“If it keeps changing, then you have made some calls that are too late to be modified. The chassis will be released in the next few weeks.”
Dezoteux says that teams will need to build new chassis if the current FIA proposals go through, although it is not clear how many teams – if any – intended to roll over their 2022 monocoques.
Factors like suspension geometry will have to be considered as well because, according to Dezoteux, AlphaTauri does not have the required range to raise the ride height as much as could be required to handle the new rules.
While teams are divided over whether the changes are worthwhile, and how big a task they do represent, even those in favor are in agreement that time is of the essence to rubber-stamp the rules and commit to the revised technical regulations they have to work with.
Williams, which has been critical of the complexity of the rules, says that clarity is key to understanding how much extra resources the 2023 project will command.
Alpine thinks it can “absorb” the impact of the changes but wants definitive numbers “as early as possible”.
And McLaren technical director James Key has admitted the proposed changes are “big enough to have to put fresh research on to it” even though he believes carry-over will be possible.
This hints at one of the arguments other teams have made against the likes of McLaren and Mercedes, who they believe will be able to carry over more of their current concepts – which have been less competitive than hoped for so far in 2022.
“This is about as late as you’d want to get,” Key admitted.
“There are long lead times. Gearboxes, for example, that sort of thing, which begin to mature quite heavily at this time of year and anything around that area, of course.
“The ‘throat’ height is part of that, or any implications of the aerodynamics which suggests that your suspension should be laid out slightly differently, and that sort of thing, it’s pretty late to be understanding that.
“The sooner we know the final numbers, the better. When you’d really like to know, with this sort of thing, something of this magnitude – probably something like April or something like that is when you can start to factor it into your earlier plans for a new car.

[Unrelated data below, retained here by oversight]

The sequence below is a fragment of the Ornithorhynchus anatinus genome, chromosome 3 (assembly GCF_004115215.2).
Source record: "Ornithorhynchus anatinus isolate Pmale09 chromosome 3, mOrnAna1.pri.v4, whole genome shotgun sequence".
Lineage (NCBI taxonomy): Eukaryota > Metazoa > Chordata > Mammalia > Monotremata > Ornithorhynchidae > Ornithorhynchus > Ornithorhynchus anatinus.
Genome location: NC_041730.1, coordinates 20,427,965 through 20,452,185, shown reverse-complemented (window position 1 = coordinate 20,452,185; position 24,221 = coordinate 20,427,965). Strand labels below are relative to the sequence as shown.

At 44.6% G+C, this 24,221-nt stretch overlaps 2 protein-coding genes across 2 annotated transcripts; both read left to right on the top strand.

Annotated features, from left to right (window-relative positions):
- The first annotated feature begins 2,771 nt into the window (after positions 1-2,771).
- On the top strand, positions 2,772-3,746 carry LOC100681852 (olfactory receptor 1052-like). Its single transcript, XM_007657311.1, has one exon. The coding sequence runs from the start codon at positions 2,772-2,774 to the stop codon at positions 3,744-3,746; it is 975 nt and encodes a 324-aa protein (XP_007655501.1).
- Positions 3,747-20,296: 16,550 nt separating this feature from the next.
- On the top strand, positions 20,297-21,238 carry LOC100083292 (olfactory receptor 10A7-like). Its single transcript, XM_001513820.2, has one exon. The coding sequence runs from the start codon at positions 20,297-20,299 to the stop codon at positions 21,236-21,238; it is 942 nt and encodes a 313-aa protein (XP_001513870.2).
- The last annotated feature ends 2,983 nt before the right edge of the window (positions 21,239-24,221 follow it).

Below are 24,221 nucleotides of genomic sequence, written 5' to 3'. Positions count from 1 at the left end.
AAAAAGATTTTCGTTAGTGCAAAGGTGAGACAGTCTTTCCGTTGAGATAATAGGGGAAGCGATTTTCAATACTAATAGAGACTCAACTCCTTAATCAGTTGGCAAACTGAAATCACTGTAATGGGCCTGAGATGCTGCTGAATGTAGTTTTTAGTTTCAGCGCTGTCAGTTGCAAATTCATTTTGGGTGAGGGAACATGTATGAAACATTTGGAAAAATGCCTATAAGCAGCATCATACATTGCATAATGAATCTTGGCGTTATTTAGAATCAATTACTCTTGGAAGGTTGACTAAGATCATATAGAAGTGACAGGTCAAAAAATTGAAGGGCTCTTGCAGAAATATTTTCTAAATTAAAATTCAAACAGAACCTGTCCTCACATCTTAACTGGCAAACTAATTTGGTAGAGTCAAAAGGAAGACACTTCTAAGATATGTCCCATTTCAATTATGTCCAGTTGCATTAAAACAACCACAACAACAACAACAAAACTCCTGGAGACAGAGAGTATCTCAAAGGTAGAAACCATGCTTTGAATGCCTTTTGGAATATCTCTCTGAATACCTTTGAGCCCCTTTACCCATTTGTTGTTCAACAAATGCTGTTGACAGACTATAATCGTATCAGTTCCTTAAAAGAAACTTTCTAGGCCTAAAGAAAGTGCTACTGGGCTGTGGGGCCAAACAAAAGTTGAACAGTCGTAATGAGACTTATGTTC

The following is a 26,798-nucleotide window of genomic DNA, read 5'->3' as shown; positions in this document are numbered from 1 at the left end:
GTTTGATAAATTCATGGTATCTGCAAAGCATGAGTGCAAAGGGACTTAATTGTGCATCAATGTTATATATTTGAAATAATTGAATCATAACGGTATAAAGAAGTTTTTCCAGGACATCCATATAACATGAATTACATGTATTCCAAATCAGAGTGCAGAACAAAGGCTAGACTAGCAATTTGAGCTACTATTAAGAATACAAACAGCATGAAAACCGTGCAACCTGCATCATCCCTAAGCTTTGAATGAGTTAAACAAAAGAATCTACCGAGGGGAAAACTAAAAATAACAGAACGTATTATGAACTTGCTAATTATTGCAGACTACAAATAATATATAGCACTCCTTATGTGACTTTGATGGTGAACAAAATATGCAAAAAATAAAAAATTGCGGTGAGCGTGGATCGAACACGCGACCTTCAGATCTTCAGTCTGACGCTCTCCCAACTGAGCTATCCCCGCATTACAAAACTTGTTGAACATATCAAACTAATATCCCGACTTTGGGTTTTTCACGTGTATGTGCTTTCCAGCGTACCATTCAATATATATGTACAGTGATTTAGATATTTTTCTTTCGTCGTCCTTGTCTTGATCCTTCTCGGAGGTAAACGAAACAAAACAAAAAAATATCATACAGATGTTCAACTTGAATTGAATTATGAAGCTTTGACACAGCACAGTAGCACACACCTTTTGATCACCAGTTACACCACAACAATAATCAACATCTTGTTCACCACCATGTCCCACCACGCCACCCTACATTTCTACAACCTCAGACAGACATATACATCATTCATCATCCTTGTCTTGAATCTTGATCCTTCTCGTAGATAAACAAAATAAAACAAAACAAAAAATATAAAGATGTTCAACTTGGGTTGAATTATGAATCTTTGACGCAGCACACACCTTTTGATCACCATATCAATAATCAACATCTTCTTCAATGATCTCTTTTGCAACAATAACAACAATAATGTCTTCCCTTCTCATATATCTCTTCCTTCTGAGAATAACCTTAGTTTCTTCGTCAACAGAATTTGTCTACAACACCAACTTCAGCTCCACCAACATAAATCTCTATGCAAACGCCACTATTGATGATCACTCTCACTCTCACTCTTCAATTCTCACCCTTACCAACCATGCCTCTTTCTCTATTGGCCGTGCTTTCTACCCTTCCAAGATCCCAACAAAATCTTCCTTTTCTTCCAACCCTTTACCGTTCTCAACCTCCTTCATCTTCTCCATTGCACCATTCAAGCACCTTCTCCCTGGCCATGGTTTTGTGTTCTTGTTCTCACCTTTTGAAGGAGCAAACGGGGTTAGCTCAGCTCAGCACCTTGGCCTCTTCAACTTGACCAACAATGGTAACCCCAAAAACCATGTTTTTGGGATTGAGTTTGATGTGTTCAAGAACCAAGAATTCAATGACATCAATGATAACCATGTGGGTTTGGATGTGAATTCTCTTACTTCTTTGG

“I guess that was probably too early to really know where this porpoising phenomenon was heading given that some cars were really suffering from it, others a lot less so at that point.
“But I think the sooner the better, so that we can crack on with it.”
This has been echoed by several other teams, including Mercedes, which admits that from its perspective there is a “practically nil” impact financially.
Mercedes has denied it has lobbied for these changes because it cannot guarantee they will actually improve the team’s competitiveness, which is what Red Bull has alleged.
But the team is a supporter on the grounds of safety, according to trackside engineering director Andrew Shovlin.
“What we would like is clarity,” said Shovlin. “Are they going to change? If so, let’s get on with it and agree to it.
“We know as a team, we need to fix our problems ourselves and we set that as an objective from day one and we’re pretty confident that we can achieve that objective.
“For us, the big thing is we just want clarity on it. But the reality is that these cars will always run close to the ground, they’ll always be banging on the road, and whilst you can mitigate that and improve it, if we want to actually change it fundamentally, then it will need a change to the regulations.”